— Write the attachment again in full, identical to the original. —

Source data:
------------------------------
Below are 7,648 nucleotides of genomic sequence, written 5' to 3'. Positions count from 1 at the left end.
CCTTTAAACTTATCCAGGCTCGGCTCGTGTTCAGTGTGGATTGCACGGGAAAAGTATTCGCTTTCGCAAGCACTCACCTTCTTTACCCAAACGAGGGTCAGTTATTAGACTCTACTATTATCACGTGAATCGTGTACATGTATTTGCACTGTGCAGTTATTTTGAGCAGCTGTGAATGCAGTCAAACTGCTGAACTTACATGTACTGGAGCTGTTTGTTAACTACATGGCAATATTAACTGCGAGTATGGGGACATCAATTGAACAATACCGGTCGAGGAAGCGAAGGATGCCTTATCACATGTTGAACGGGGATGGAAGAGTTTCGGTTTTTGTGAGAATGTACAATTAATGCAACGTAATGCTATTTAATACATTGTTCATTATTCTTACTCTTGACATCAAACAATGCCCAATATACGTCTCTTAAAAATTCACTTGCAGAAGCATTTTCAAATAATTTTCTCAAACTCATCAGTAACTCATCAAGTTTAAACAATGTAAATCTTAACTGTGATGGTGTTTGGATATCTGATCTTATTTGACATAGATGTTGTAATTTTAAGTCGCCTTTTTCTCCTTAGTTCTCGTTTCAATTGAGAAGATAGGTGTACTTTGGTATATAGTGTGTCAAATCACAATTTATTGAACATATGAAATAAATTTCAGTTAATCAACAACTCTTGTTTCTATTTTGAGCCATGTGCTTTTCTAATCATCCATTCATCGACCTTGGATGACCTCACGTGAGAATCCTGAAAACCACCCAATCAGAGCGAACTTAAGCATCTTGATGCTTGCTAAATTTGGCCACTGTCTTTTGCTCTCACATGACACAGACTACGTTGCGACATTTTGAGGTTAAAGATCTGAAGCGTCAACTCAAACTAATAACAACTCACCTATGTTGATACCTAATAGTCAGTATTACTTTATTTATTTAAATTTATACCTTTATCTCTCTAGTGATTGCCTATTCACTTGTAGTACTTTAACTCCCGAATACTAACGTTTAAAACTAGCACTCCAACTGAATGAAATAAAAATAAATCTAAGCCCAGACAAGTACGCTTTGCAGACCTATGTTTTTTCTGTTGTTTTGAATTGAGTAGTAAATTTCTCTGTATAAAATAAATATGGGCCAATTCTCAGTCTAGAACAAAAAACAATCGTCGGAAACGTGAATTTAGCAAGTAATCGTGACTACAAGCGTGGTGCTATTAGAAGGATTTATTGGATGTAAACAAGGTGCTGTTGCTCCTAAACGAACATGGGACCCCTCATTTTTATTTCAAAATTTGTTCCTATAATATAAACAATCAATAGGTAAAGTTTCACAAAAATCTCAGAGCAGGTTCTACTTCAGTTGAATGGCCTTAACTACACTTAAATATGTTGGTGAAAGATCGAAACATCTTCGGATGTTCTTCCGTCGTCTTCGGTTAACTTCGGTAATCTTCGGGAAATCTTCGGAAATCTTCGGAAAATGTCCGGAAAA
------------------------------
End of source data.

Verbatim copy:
Below are 7,648 nucleotides of genomic sequence, written 5' to 3'. Positions count from 1 at the left end.
CCTTTAAACTTATCCAGGCTCGGCTCGTGTTCAGTGTGGATTGCACGGGAAAAGTATTCGCTTTCGCAAGCACTCACCTTCTTTACCCAAACGAGGGTCAGTTATTAGACTCTACTATTATCACGTGAATCGTGTACATGTATTTGCACTGTGCAGTTATTTTGAGCAGCTGTGAATGCAGTCAAACTGCTGAACTTACATGTACTGGAGCTGTTTGTTAACTACATGGCAATATTAACTGCGAGTATGGGGACATCAATTGAACAATACCGGTCGAGGAAGCGAAGGATGCCTTATCACATGTTGAACGGGGATGGAAGAGTTTCGGTTTTTGTGAGAATGTACAATTAATGCAACGTAATGCTATTTAATACATTGTTCATTATTCTTACTCTTGACATCAAACAATGCCCAATATACGTCTCTTAAAAATTCACTTGCAGAAGCATTTTCAAATAATTTTCTCAAACTCATCAGTAACTCATCAAGTTTAAACAATGTAAATCTTAACTGTGATGGTGTTTGGATATCTGATCTTATTTGACATAGATGTTGTAATTTTAAGTCGCCTTTTTCTCCTTAGTTCTCGTTTCAATTGAGAAGATAGGTGTACTTTGGTATATAGTGTGTCAAATCACAATTTATTGAACATATGAAATAAATTTCAGTTAATCAACAACTCTTGTTTCTATTTTGAGCCATGTGCTTTTCTAATCATCCATTCATCGACCTTGGATGACCTCACGTGAGAATCCTGAAAACCACCCAATCAGAGCGAACTTAAGCATCTTGATGCTTGCTAAATTTGGCCACTGTCTTTTGCTCTCACATGACACAGACTACGTTGCGACATTTTGAGGTTAAAGATCTGAAGCGTCAACTCAAACTAATAACAACTCACCTATGTTGATACCTAATAGTCAGTATTACTTTATTTATTTAAATTTATACCTTTATCTCTCTAGTGATTGCCTATTCACTTGTAGTACTTTAACTCCCGAATACTAACGTTTAAAACTAGCACTCCAACTGAATGAAATAAAAATAAATCTAAGCCCAGACAAGTACGCTTTGCAGACCTATGTTTTTTCTGTTGTTTTGAATTGAGTAGTAAATTTCTCTGTATAAAATAAATATGGGCCAATTCTCAGTCTAGAACAAAAAACAATCGTCGGAAACGTGAATTTAGCAAGTAATCGTGACTACAAGCGTGGTGCTATTAGAAGGATTTATTGGATGTAAACAAGGTGCTGTTGCTCCTAAACGAACATGGGACCCCTCATTTTTATTTCAAAATTTGTTCCTATAATATAAACAATCAATAGGTAAAGTTTCACAAAAATCTCAGAGCAGGTTCTACTTCAGTTGAATGGCCTTAACTACACTTAAATATGTTGGTGAAAGATCGAAACATCTTCGGATGTTCTTCCGTCGTCTTCGGTTAACTTCGGTAATCTTCGGGAAATCTTCGGAAATCTTCGGAAAATGTCCGGAAAA